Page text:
The Impact of Social Institutions on the Economic Role of Women in Developing Countries
OECD Development Centre Working Paper No. 234
59 Pages Posted: 14 Jun 2004
Date Written: May 2004
Donor agencies and policy makers tend to agree that increased access of women to education, health, credit, formal legal rights and employment opportunities, in conjunction with economic growth, will substantially improve the socio-economic role of women in developing countries. This paper challenges that view. It argues that these measures might not be sufficient if the institutional framework within a country constrains women from participating in economic activities. It finds that social institutions - laws, norms, traditions and codes of conduct - constitute the most important single factor determining women's freedom of choice in economic activities. They have not only a direct impact on the economic role of women but also an indirect one through women's access to resources like education and health care. The findings suggest that an institutional framework that disadvantages half of the adult population hinders development. To address gender inequalities effectively, policy makers and donors must think about and address institutional frameworks that discriminate against women, a task even more difficult than the tough exercises of increasing female enrolment rates or introducing sustainable micro-credit schemes.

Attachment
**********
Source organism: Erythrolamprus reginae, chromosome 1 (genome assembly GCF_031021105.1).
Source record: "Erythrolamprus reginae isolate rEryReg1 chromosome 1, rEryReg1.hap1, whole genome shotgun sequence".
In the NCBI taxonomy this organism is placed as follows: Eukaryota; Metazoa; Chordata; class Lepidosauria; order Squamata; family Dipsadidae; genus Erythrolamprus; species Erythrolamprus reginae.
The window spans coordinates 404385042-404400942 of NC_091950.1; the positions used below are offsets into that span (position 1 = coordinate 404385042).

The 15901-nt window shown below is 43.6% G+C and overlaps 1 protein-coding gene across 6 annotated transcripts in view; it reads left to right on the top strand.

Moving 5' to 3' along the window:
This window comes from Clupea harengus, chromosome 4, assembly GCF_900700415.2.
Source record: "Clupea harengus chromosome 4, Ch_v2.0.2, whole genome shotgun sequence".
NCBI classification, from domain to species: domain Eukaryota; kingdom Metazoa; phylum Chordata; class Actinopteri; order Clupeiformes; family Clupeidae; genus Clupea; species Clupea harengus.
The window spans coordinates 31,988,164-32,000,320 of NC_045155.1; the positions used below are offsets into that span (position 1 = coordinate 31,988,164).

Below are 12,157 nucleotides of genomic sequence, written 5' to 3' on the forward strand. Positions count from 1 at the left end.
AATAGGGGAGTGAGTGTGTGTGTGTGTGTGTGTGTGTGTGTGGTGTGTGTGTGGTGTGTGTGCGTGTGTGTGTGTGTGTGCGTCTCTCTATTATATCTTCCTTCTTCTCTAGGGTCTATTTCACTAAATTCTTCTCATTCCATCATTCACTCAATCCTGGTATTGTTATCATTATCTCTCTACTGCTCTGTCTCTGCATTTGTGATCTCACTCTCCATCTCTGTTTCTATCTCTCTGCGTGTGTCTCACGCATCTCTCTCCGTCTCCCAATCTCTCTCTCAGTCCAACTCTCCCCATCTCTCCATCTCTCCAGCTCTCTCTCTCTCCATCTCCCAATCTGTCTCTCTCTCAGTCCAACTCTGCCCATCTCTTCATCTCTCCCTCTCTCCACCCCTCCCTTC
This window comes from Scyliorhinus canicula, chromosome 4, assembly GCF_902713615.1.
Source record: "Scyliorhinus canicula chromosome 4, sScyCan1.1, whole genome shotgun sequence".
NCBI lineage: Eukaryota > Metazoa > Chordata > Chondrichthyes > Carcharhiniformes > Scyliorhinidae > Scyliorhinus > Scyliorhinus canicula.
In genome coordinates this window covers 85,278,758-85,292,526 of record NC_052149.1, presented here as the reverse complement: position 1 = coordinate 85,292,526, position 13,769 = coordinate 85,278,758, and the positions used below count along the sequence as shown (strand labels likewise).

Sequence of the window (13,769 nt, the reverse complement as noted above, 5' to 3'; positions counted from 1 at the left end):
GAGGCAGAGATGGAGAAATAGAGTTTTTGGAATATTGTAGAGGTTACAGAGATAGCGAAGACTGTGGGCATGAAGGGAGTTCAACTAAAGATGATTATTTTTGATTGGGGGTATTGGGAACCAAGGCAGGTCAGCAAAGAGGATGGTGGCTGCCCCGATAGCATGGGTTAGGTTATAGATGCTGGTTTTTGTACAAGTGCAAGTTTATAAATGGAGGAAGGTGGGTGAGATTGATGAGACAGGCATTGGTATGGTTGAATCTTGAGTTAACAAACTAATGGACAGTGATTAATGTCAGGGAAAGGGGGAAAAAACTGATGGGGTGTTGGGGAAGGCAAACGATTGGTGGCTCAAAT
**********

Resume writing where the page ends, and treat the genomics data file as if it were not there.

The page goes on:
Keywords: Social institutions, gender, developing countries, economic role, gender inequalities, donor agencies, institutional frameworks, policy makers, labour market, sustainable growth
JEL Classification: J16, J2, O19, H50, A13
Suggested Citation: Suggested Citation